10 Tips For Those Moving To Minnesota

When you live in the west coast– 50 degrees warrants a jacket and an exclamation of “GEEZ it’s cold out today!”. Soon after moving to the Midwest you’ll discover that 50 degrees means changing into shorts and flip flops! The transition can be difficult, but with a few tips, if you are moving to Minnesota. 

1. Invest in *REAL* cold weather gear.

Cute combat boots and a leather jacket don’t cut it anymore. Columbia/Northface/Sorel brands are a must. They are pricey, but I guarantee they will last you years and will keep you from turning rigid– and that means giving up on fashion for the coldest days. Hint: get a coat that is down feathered!

2. Be extra safe after partying!

It’s common knowledge that it’s important to have a Designated Driver or a group to walk home with after a crazy party, but that goes double when it’s snowy and cold. If you are drunk and wandering your campus at night, it really is possible to freeze to death. The stories you hear about this happening are not tales meant to scare kids out of drinking!

3. Don’t hibernate all winter.

The cold does something to people. It makes them sleep, cuddle up in a pile of blankets and it makes them lazy. Do not succumb to this. You can still gain weight and become out of shape in the winter! Find ways to get outside or stay active. Maybe try the school’s gym or doing crunches and jumping jacks in your room.

4. Take advantage of the school’s free transportation.

The University of Minnesota luckily has underground tunnels to and from most buildings (ever wondered why they’re called Golden Gophers?). But many schools have a bus or trolley system that goes throughout campus, too. In the colder months these are essential to staying warm on your way to classes.

5. Always double check the windchill.

You know when you used to read “80 degrees, feels like 76” and it never really made a difference back home? Well, now it does. Sometimes the weather will be 50, but because of windchill, it will feel closer to 30 degrees. That is the difference between a light jacket and a coat.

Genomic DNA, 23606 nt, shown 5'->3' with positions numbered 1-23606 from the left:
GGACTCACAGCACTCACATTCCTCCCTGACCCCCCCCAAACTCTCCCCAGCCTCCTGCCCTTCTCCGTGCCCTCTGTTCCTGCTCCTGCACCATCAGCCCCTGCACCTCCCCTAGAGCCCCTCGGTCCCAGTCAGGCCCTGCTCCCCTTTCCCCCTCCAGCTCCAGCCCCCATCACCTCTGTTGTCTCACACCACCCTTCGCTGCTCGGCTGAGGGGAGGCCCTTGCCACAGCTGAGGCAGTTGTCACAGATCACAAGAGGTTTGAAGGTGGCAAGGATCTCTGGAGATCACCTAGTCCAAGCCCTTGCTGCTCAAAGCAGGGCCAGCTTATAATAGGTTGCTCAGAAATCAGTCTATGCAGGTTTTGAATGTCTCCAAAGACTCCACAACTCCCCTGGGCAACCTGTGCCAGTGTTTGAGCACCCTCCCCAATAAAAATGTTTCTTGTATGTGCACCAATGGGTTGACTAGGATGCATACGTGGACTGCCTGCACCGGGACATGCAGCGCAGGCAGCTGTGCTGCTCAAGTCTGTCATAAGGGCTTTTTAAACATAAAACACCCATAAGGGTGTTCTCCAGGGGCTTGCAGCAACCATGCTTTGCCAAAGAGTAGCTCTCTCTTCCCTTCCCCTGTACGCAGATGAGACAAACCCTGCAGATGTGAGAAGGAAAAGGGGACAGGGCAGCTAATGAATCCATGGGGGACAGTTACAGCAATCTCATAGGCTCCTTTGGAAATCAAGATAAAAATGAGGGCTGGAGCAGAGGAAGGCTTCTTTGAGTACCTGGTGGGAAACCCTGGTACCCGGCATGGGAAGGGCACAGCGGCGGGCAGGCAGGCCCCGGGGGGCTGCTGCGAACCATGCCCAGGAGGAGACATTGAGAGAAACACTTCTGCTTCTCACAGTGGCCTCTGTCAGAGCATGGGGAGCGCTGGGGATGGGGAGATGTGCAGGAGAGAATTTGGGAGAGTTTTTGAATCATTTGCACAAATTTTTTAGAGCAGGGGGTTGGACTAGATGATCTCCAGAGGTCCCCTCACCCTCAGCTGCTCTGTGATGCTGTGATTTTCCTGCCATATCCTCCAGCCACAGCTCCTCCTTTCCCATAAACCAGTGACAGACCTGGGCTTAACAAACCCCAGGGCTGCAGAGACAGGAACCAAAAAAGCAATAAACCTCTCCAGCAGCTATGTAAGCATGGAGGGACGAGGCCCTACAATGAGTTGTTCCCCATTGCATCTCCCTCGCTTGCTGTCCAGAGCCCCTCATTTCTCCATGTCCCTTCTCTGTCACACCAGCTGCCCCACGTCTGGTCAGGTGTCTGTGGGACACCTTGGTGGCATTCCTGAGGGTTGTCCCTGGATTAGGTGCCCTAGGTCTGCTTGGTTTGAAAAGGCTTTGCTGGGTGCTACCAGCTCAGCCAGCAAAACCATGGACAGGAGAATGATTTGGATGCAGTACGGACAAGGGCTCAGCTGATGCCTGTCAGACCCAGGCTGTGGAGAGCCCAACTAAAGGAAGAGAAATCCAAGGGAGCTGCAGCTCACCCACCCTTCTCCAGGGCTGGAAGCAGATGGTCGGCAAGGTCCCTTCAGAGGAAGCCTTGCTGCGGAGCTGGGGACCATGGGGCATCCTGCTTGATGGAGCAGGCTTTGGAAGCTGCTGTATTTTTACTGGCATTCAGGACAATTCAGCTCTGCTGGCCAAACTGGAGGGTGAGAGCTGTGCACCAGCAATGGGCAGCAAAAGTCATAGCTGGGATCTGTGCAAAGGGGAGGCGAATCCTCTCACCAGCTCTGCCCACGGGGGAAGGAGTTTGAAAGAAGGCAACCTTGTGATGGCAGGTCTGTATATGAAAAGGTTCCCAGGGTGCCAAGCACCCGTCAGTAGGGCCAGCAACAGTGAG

6. Everyone eats it on the ice.

You are going to be mortified the first time you slip on the ice and land straight on your arse. People will laugh at you, but they laugh because that have all done it– and if they’ve lived in the Midwest long, they’ve done it many times. Think of it more as a rite of passage into Midwestern-hood.

7. The cold is not an excuse.

There will be days when the thought of putting on fifty layers of clothing (only to take it off once you reach your class), walking through the snow, and getting frostbite will convince you that class isn’t important and it can be skipped. That is not true. Professors don’t care if it is -18 degrees. Class goes on and so must you.

8. For goodness sake, stay hydrated.

When it’s hot, it’s instinctive to grab a cold glass of water. Truth is, water does more than cool you down. It also keeps you from dying. Seriously, though, forgetting to drink water because it is cold will expose you to all kinds of sicknesses that are easier to catch in the winter. Don’t be that West Coast Kid who gets sick their first week of below-fifty-degree-weather.

9. Carry chapstick wherever you go.

The temperature is cold, but the air is dry– and your lips will feel the heat. Stock up on chapstick and lotions to keep yourself from chapping everywhere.

 

10. Take advantage of trips back home.

When you visit family for Christmas, really live in the moment. Tan in the 60 degree weather! Go for a swim or a walk! Soak up the sun and be grateful for every second you get to spend in paradise while all the in-state students envy you. They got to laugh at you for being a wuss in the cold, now they have to stay back while you return to the beautiful west coast! Going home will be a breath of fresh, warm air.

Have any more tips for those moving to Minnesota?! Drop us a line!!
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Emma Baldwin

Emma, a native San Diegan, is in her first year at University of Minnesota, studying in the College of Liberal Arts. She has a passion for the places she has lived and traveled, along with the people she has met along the way. She strongly believes that her experience with people, places, and her (many) schools are topics that she should share with others.